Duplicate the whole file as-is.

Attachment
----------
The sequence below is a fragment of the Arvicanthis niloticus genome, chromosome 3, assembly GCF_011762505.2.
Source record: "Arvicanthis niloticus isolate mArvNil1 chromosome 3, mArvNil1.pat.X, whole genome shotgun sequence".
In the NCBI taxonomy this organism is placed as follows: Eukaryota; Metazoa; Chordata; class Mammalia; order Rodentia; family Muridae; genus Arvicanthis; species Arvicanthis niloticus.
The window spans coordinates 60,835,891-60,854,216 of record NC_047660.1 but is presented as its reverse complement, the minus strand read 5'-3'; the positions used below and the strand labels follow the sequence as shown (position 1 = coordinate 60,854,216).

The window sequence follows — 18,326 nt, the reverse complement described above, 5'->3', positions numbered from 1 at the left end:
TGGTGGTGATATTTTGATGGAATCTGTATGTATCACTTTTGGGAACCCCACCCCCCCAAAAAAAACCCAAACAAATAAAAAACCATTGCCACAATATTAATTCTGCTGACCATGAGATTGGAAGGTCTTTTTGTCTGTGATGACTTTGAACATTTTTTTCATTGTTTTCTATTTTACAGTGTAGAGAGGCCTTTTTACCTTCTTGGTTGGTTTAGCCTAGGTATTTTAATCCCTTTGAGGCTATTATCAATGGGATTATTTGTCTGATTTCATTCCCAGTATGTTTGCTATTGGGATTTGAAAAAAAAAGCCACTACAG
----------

The sequence below is a fragment of the Arvicanthis niloticus genome, chromosome 3, assembly GCF_011762505.2.
Source record: "Arvicanthis niloticus isolate mArvNil1 chromosome 3, mArvNil1.pat.X, whole genome shotgun sequence".
In the NCBI taxonomy this organism is placed as follows: Eukaryota; Metazoa; Chordata; class Mammalia; order Rodentia; family Muridae; genus Arvicanthis; species Arvicanthis niloticus.
The window spans coordinates 60,835,891-60,854,216 of record NC_047660.1 but is presented as its reverse complement, the minus strand read 5'-3'; the positions used below and the strand labels follow the sequence as shown (position 1 = coordinate 60,854,216).

The window sequence follows — 18,326 nt, the reverse complement described above, 5'->3', positions numbered from 1 at the left end:
TGGTGGTGATATTTTGATGGAATCTGTATGTATCACTTTTGGGAACCCCACCCCCCCAAAAAAAACCCAAACAAATAAAAAACCATTGCCACAATATTAATTCTGCTGACCATGAGATTGGAAGGTCTTTTTGTCTGTGATGACTTTGAACATTTTTTTCATTGTTTTCTATTTTACAGTGTAGAGAGGCCTTTTTACCTTCTTGGTTGGTTTAGCCTAGGTATTTTAATCCCTTTGAGGCTATTATCAATGGGATTATTTGTCTGATTTCATTCCCAGTATGTTTGCTATTGGGATTTGAAAAAAAAAGCCACTACAG